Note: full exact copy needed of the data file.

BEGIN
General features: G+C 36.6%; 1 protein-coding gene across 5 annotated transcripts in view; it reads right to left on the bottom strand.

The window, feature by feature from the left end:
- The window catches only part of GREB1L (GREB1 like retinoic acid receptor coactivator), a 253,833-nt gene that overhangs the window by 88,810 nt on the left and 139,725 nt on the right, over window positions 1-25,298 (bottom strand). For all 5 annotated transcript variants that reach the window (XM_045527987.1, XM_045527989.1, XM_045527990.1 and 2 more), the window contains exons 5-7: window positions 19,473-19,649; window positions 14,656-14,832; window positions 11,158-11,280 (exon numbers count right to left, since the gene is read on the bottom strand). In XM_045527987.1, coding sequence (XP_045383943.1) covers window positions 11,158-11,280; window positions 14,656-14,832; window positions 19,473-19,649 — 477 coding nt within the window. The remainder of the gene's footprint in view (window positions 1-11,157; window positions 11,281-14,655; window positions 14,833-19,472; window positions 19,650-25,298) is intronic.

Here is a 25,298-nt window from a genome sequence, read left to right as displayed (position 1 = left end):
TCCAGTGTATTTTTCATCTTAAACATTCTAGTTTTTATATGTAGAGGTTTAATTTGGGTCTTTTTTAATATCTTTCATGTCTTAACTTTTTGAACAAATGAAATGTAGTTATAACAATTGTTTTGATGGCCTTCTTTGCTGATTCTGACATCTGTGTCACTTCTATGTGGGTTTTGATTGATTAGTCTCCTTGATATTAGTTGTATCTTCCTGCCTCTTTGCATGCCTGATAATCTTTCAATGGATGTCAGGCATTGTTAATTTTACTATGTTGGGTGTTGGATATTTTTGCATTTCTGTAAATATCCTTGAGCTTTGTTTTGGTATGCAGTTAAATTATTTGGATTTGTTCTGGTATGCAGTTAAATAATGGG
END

General features: G+C 36.6%; 1 protein-coding gene across 5 annotated transcripts in view; it reads right to left on the bottom strand.

The window, feature by feature from the left end:
- The window catches only part of GREB1L (GREB1 like retinoic acid receptor coactivator), a 253,833-nt gene that overhangs the window by 88,810 nt on the left and 139,725 nt on the right, over window positions 1-25,298 (bottom strand). For all 5 annotated transcript variants that reach the window (XM_045527987.1, XM_045527989.1, XM_045527990.1 and 2 more), the window contains exons 5-7: window positions 19,473-19,649; window positions 14,656-14,832; window positions 11,158-11,280 (exon numbers count right to left, since the gene is read on the bottom strand). In XM_045527987.1, coding sequence (XP_045383943.1) covers window positions 11,158-11,280; window positions 14,656-14,832; window positions 19,473-19,649 — 477 coding nt within the window. The remainder of the gene's footprint in view (window positions 1-11,157; window positions 11,281-14,655; window positions 14,833-19,472; window positions 19,650-25,298) is intronic.

Here is a 25,298-nt window from a genome sequence, read left to right as displayed (position 1 = left end):
TCCAGTGTATTTTTCATCTTAAACATTCTAGTTTTTATATGTAGAGGTTTAATTTGGGTCTTTTTTAATATCTTTCATGTCTTAACTTTTTGAACAAATGAAATGTAGTTATAACAATTGTTTTGATGGCCTTCTTTGCTGATTCTGACATCTGTGTCACTTCTATGTGGGTTTTGATTGATTAGTCTCCTTGATATTAGTTGTATCTTCCTGCCTCTTTGCATGCCTGATAATCTTTCAATGGATGTCAGGCATTGTTAATTTTACTATGTTGGGTGTTGGATATTTTTGCATTTCTGTAAATATCCTTGAGCTTTGTTTTGGTATGCAGTTAAATTATTTGGATTTGTTCTGGTATGCAGTTAAATAATGGG